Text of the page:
Chittagong Hill Tracts and the missing <i>Pahari</i> vote
BURIED in the middle of the raja-raja war over elections is news of the ulu-khagra getting crushed. I first saw the news in an item in Shamokal: in a list of political parties denied registration, two names jumped out. UPDF (United Peoples Democratic Front) and PCJSS (Parbotto Chottogram Jonoshonghoti Samity) -- the only two large political parties representing the rights of the Pahari/Jumma people of the Chittagong Hill Tracts.
Chittagong's regional paper Shuprobhat Bangladesh (27/10/08) first carried a detailed news item about this denial of election registration. Among mainstream newspapers, only Ittefaq (29/10/08) seems to have picked up the news. And there the matter will rest and die out. Or will it?
2007 marked the tenth anniversary of the Chittagong Hill Tracts (CHT) Peace Accord. In the CHT, there was a crackdown on political dissidents, which included not only members of indigenous political parties (JSS and UPDF), but also civil society representatives without political affiliation, who have been vocal on the rights of indigenous people.
The year saw a continuation of the long-term unstated policy of ethnic displacement in the CHT (bringing Bengali settlers from elsewhere and displacing indigenous Jumma people), a trend that had accelerated during the five years of BNP-Jamaat government.
At the same time, a few positive trends emerged: BLAST lawsuit regarding district judges' court, the first meeting of the CHT advisory committee in seven years, and the appointment of Raja Devashish Roy to the Ministry of CHT Affairs.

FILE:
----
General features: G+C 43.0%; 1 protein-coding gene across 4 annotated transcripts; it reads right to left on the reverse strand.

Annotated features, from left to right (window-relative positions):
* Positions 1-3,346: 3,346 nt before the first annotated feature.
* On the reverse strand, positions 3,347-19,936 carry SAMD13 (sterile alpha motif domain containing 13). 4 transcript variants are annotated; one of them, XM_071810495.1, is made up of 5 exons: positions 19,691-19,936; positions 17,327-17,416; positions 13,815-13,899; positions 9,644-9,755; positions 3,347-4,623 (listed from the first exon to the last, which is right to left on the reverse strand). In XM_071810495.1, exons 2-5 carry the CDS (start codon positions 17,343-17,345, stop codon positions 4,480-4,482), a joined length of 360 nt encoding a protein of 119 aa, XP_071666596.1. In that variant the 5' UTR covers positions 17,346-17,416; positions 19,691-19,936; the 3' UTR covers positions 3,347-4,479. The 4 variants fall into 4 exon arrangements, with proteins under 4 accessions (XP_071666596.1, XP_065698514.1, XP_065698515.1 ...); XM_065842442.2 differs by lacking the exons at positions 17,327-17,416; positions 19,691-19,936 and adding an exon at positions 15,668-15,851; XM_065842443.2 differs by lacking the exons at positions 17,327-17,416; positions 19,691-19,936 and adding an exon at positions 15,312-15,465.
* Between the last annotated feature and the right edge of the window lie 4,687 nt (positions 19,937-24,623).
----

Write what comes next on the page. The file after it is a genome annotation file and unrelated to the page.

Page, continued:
The landmark 1997 Peace Accord, that ended Shanti Bahini's twenty-year autonomy insurgency, shows very few signs of implementation. Vital clauses that have remained unimplemented by the last two political governments include activating the Land Commission, withdrawal of all "temporary camps" of the army, BDR and APBn (Armed Police Battalion), and handing over of full control of local, civil and police administrations to three hill district councils.
The one Peace Accord clause that has been settled is the setting up of district judges' courts in 3 hill districts to clear a backlog of over 25,000 cases. This followed a writ petition at the high court by BLAST.
The verdict, delivered by the High Court, instructed the government to set up district judge's court in all three-hill districts. Another positive development was the CTG's decision to call a meeting of the CHT Affairs Ministry Advisory Committee, the first such meeting after a five year gap during the BNP-Jamaat government.
At the same time, the pro-Bengali settler group "Parbottho Shomo Odhikar Andolon" (The Hill Equal Rights Movement) continued to harass pahari populations with the knowledge and support of local authorities.
In a disturbing new development, a writ was filed in 2007 in the High Court by Advocate Md. Tajul Islam, a member of the Jamaat e Islami, challenging the constitutionality of the 1997 Peace Accord.
The case has been filed against various government ministries but, interestingly, did not initially include any of the CHT based institutions or Pahari leaders. Later, the Chittagong Hill Tracts Regional Council and the Rangamati Hill District Council petitioned the Court to become parties to the writ.